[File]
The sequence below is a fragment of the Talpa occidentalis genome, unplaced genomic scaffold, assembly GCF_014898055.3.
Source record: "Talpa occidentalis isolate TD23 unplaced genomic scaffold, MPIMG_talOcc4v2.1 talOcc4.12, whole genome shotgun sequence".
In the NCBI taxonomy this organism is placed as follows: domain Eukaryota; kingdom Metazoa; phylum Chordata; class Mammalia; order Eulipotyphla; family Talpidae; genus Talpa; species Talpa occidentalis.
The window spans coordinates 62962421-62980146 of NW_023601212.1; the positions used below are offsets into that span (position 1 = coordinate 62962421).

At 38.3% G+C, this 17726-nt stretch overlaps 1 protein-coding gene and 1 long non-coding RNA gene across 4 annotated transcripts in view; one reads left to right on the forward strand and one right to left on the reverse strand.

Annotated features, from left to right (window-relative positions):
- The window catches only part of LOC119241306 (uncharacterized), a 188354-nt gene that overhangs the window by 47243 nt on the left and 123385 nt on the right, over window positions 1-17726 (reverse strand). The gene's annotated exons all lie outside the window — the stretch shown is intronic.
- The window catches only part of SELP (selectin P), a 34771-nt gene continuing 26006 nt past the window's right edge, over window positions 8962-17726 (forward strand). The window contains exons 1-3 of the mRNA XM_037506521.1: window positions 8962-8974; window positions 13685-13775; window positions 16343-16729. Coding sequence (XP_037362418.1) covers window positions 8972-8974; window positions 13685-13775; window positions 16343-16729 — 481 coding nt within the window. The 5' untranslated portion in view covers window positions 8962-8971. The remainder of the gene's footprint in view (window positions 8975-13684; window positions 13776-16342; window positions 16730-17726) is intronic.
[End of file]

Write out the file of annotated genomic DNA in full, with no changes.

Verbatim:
The sequence below is a fragment of the Talpa occidentalis genome, unplaced genomic scaffold, assembly GCF_014898055.3.
Source record: "Talpa occidentalis isolate TD23 unplaced genomic scaffold, MPIMG_talOcc4v2.1 talOcc4.12, whole genome shotgun sequence".
In the NCBI taxonomy this organism is placed as follows: domain Eukaryota; kingdom Metazoa; phylum Chordata; class Mammalia; order Eulipotyphla; family Talpidae; genus Talpa; species Talpa occidentalis.
The window spans coordinates 62962421-62980146 of NW_023601212.1; the positions used below are offsets into that span (position 1 = coordinate 62962421).

At 38.3% G+C, this 17726-nt stretch overlaps 1 protein-coding gene and 1 long non-coding RNA gene across 4 annotated transcripts in view; one reads left to right on the forward strand and one right to left on the reverse strand.

Annotated features, from left to right (window-relative positions):
- The window catches only part of LOC119241306 (uncharacterized), a 188354-nt gene that overhangs the window by 47243 nt on the left and 123385 nt on the right, over window positions 1-17726 (reverse strand). The gene's annotated exons all lie outside the window — the stretch shown is intronic.
- The window catches only part of SELP (selectin P), a 34771-nt gene continuing 26006 nt past the window's right edge, over window positions 8962-17726 (forward strand). The window contains exons 1-3 of the mRNA XM_037506521.1: window positions 8962-8974; window positions 13685-13775; window positions 16343-16729. Coding sequence (XP_037362418.1) covers window positions 8972-8974; window positions 13685-13775; window positions 16343-16729 — 481 coding nt within the window. The 5' untranslated portion in view covers window positions 8962-8971. The remainder of the gene's footprint in view (window positions 8975-13684; window positions 13776-16342; window positions 16730-17726) is intronic.